In addition to the UN vote, three further states voiced support for the Crimean “referendum,” effectively recognizing Russian suzerainty over the peninsula. Afghanistan’s former president Hamid Karzai claimed the referendum – despite a boycott from the Tatar population, and without veritable election monitors and or an option for retaining the status quo – represented the “free will” of Crimeans. In Kyrgyzstan, which has recently witnessed its most substantive surge in anti-American sentiment since its 2010 revolution, the foreign ministry noted that the “results of the referendum in Crimea reflect the views of the region’s absolute majority.” And Kazakhstan’s foreign ministry issued a note staking that the “referendum … [was] a free expression of [the] will” of Crimea.
Thirteen nations in total, coming to Moscow’s aid. These are the states Russia’s cobbled in its efforts at aggrandizement. These are the nations Russia’s found willing to flip the Westphalian, post-Cold War order. A league of autocrats, with a pair of additional nations dependent on Russia for economic sustenance. A roster of strong-men, client-states, or humanitarian disaster zones – and sometimes a combination of all three.
But even this dictatorial roll-call comes with qualifications. Instead of the full-throated support Moscow may have expected, the backing from these states has ended up somewhere between hedged and milquetoast.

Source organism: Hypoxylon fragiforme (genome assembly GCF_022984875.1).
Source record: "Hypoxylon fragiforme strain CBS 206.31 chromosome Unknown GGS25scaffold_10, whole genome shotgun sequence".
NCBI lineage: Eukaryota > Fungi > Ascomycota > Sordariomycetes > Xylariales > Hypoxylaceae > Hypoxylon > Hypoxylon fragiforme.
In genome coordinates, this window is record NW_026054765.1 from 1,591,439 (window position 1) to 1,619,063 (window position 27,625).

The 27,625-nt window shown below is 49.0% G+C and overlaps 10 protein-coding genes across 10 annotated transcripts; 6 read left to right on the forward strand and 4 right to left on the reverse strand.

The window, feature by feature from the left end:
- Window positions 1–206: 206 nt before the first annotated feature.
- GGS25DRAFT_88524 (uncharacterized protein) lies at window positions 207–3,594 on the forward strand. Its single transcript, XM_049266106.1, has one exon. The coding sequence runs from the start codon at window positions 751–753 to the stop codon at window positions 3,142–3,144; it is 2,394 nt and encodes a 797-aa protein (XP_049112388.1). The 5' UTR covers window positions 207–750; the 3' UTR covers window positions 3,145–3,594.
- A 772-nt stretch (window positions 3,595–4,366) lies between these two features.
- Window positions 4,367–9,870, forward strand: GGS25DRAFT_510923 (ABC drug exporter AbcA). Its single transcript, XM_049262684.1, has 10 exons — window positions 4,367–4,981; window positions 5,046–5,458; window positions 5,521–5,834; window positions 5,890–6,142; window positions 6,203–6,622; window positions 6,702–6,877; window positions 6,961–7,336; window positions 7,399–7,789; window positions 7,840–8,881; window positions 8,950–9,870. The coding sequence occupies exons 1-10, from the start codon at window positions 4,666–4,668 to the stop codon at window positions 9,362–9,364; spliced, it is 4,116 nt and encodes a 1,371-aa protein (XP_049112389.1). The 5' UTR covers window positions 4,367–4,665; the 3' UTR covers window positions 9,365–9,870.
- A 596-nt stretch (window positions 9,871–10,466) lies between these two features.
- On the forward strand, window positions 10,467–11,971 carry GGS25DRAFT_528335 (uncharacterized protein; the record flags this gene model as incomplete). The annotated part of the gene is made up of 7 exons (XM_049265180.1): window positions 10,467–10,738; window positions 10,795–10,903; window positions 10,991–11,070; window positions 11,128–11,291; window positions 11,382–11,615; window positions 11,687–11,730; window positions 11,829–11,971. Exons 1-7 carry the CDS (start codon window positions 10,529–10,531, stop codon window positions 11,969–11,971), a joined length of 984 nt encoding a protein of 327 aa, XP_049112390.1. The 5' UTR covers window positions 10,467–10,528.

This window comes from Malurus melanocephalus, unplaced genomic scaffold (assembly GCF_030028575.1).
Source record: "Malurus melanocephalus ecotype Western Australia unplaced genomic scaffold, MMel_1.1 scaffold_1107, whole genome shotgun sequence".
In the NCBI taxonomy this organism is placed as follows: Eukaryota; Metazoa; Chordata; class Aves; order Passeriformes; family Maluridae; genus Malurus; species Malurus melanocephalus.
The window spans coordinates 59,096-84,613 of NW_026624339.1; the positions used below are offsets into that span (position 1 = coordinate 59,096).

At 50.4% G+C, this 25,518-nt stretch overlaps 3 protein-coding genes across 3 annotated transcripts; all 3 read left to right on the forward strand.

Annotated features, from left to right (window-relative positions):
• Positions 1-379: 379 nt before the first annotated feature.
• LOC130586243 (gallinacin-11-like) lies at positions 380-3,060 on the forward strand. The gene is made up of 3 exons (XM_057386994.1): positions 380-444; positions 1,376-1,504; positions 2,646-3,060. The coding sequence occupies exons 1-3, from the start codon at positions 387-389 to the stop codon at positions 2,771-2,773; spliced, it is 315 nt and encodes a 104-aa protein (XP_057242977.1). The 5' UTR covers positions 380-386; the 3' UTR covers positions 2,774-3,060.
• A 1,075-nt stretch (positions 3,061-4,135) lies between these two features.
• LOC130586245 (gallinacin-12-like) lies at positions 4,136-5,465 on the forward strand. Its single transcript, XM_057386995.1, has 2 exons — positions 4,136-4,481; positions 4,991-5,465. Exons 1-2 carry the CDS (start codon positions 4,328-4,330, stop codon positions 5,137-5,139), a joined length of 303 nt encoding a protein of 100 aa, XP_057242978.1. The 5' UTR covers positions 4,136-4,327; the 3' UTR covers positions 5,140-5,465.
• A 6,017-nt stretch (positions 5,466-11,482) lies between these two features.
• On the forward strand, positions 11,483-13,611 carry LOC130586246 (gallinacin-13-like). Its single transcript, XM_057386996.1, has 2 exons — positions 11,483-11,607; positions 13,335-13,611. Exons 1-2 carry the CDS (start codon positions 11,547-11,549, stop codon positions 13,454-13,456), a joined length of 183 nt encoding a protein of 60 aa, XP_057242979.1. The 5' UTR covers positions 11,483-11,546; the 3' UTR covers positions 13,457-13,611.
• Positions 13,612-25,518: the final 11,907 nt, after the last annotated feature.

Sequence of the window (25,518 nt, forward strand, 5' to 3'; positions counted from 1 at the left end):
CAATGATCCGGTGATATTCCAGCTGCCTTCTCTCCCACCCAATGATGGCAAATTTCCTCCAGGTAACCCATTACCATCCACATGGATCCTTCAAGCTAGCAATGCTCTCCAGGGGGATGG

Two nations – the two nations remaining as Russia’s closest nominal allies – help represent just how friable this support remains. Take Kazakhstan, for instance. While President Nursultan Nazarbayev appears to be the lone leader outside Moscow to refer to Ukraine’s EuroMaidan revolution as an “unconstitutional coup d’état” – comments quickly swatted down by Ukrainian officials – Nazarbayev soon back-tracked. The country’s foreign ministry eventually removed its aforementioned statement backing Crimea’s “referendum,” and Nazarbayev ended up terming the Crimean misadventures a dangerous precedent.
Astana’s pull-back, to those familiar with Kazakh-Russian relations, shouldn’t necessarily come as a surprise. Not only does Kazakhstan present fertile ground for a Crimean redux – Kazakhstan’s northern stretches remain majority ethnic-Russian, and continue as a common target of annexation by Russian nationalists on both sides of the border – but, just over a year ago, Russian President Vladimir Putin claimed that ethnic Kazakhs had never enjoyed statehood prior to 1991, implicitly recycling rhetoric used to justify the Ukrainian invasion. (In response, Kazakhstan promptly set in motion celebrations for the 550th anniversary of Kazakh statehood.) Nazarbayev has also hewed to rhetoric supporting Ukrainian integrity, such that Ukrainian President Petro Poroshenko – whose presidency is the result of the putative “coup” Nazarbayev once claimed – eventually cited Kazakhstan’s “strong and consistent support of the sovereignty, territorial integrity and independence of Ukraine.” As one Kazakh analyst intoned, if “previously Kazakhstan perceived Russia as a big brother that will come to help when needed, now that perception has changed. Kazakhstan is very skeptical. Events in Ukraine show you have to be prepared for anything.”